A small problem

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  • #1
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I do not know if this is suitable here:

Given that : x+y+z+xy+yz+zx=6,
Prove that x^2+y^2+z^2 >=3

Any hints will be appreciated. Thanks.
 

Answers and Replies

  • #2
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What are x, y, z? Real numbers? Positive reals?
 
  • #3
arildno
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Well, let's see:

Rewrite your equation as:
[tex](x,y,z)\cdot(1+y,1+z,1+x)=6\to||(x,y,z)||||(1+y,1+z,1+x)||\cos\phi=6[/tex]
whereby is implied:
[tex](x^{2}+y^{2}+z^{2})\sqrt{1+\frac{2x+2y+2z+3}{x^{2}+y^{2}+z^{2}}}\geq{6}[/tex]
Maybe this is usable?
 
  • #5
arildno
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That was a much better idea!!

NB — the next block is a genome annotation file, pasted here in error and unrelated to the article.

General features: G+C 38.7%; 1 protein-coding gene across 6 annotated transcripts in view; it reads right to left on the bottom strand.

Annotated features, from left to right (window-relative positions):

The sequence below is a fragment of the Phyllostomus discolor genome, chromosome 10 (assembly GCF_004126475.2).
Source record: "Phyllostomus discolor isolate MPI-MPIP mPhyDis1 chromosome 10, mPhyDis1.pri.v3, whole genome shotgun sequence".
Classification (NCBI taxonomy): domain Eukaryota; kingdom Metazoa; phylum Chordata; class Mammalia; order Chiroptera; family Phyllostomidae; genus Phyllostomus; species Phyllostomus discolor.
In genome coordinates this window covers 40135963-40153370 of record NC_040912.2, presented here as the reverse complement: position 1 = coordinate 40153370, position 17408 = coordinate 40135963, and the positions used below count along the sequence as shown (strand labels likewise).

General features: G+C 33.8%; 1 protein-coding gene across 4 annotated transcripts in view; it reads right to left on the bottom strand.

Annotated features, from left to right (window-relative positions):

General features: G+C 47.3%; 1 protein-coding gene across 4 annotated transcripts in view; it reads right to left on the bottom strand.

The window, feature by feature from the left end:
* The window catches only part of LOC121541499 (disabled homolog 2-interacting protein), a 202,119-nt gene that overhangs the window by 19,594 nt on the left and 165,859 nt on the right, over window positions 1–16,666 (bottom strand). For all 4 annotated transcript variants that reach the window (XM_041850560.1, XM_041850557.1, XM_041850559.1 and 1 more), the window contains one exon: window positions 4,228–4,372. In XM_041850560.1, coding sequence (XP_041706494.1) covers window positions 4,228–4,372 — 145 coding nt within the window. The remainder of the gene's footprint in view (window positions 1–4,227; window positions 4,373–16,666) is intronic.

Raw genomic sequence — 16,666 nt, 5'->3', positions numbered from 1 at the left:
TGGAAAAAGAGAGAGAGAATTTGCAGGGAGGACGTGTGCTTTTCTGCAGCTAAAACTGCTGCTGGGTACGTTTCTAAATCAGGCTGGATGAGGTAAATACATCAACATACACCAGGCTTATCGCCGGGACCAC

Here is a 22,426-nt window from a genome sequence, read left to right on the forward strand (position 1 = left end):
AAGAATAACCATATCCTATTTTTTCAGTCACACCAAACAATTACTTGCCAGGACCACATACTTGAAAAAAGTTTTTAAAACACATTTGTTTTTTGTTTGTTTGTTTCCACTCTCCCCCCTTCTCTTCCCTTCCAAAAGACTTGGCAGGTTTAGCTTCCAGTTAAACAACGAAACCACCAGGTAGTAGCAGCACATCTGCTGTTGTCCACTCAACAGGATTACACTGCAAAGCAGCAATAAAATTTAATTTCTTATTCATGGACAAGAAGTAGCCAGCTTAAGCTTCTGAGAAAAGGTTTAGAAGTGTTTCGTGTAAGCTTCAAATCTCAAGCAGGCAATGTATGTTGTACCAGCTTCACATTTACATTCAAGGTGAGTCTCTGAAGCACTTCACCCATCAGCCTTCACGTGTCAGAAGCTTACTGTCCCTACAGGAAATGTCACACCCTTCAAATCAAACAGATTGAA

• #6
maybe use lagrange multiplier to find the extremums of x^2+y^2+z^2 under the constraint x+y+z+xy+yz+zx=6, then verify that the minimum gives the value 3.

see:

http://en.wikipedia.org/wiki/Lagrange_multipliers

I'll have to read up on that method. ANother alternative:

http://www.imf.au.dk/da/matematiklaererdag/2005/filer/niels.pdf [Broken]
 
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  • #7
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that is a funny coincidens John Creighto i'm studying physics and mathematics at the university of Aarhus denmark, where your note is from.Haven't stydied the note though.
 
  • #8
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Thanks for all of your contributions.
This one can be solved using Cauchy though.
We have: x^2 + 1 >= 2x; y^2+1>=2y and z^2+1>=2z.
Then it's easy for the rest.
 

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